Infoblox’s global team of threat hunters uncovers a DNS operation with the ability to bypass traditional security measures and control the Great Firewall of China. Read about “Muddling Meerkat” and the many other threat actors discovered by Infoblox Threat Intel here.



Member Assignment vs. Failover Association

New Member
Posts: 1
7309     0

I am looking for some clarification on two different setups for multiple DHCP members. From what I can tell I can either add two grid members under the "Member Assignment" for a DHCP Network or I can configure a Failover Association and add that Failover Association to the DHCP network instead of the members.


My question is how does adding two members to the Network work differently than creating a Failover Association and adding the Association to the network? I would be configuring the Failover association as 100% on the primary so it's pretty much a Hot Standby setup and not load balancing. 


I searched the documentations but couldn't find a clear explanation. 

Re: Member Assignment vs. Failover Association

Posts: 109
7310     0

Those are technically two different settings:


- A DHCP Failover Association is assigned to a DHCP Range, not the network.

- For this to function properly, any Grid member within the same Grid that is assigned to the DHCP Failover Association must be assigned to the network before you assign the DHCP Failover Association to a DHCP Range within that network.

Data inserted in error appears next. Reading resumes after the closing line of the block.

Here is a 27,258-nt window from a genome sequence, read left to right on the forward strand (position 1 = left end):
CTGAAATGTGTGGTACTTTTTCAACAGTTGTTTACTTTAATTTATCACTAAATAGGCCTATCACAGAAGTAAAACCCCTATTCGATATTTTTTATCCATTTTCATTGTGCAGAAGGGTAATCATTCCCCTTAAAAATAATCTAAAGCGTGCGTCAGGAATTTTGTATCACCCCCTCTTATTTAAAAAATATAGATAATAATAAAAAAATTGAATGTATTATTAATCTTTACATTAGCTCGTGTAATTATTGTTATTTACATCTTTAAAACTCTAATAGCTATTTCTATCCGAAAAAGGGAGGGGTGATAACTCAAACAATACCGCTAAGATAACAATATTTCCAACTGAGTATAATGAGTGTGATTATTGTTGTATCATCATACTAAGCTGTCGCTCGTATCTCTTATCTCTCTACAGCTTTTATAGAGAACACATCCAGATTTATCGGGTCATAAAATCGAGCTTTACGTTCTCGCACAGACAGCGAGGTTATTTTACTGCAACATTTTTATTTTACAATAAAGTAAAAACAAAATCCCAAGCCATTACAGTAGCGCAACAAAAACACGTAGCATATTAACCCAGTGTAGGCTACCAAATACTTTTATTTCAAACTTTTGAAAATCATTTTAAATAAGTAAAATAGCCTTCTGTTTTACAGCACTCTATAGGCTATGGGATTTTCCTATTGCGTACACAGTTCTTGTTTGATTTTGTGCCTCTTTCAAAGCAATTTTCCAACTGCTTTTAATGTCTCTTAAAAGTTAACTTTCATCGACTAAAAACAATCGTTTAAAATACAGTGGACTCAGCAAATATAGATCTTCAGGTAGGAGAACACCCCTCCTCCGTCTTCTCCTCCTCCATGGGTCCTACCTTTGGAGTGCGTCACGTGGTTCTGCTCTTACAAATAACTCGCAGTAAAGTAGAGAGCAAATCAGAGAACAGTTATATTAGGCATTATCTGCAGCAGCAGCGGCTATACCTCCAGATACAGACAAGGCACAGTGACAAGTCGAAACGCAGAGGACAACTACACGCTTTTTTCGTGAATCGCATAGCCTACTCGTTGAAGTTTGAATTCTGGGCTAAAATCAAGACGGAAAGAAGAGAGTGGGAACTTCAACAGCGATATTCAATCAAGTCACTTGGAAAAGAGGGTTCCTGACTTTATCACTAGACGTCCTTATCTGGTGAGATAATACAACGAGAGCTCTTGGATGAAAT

Multiple servers can be assigned to a network. You need to be cautious when doing this because without using DHCP Failover, those servers do not talk and if each server is enabled as an authoritative server, clients can be incorrectly denied a lease and conflicts can occur. When in doubt, use a single DHCP server per network and range, or make use of the DHCP Failover Association feature.




Re: Member Assignment vs. Failover Association

New Member
Posts: 5
7310     0

Note that if you use DHCP Failover association, the recommended split value is 50/50. Even when set to 100/0 or 0/100, the server with 0% will still have 50% of the remaining IP addresses to serve DHCP clients. 


Actually, a potential effect of setting the value to 100% on the primary as it is your plan, is that DHCP peers will be constantly rebalancing the remaining IP addresses 50/50. This will increase the communication traffic between the two peers as one DHCP server will be constanly handing IPs out while the other is not handing any IP at all.

Showing results for 
Search instead for 
Did you mean: 

Recommended for You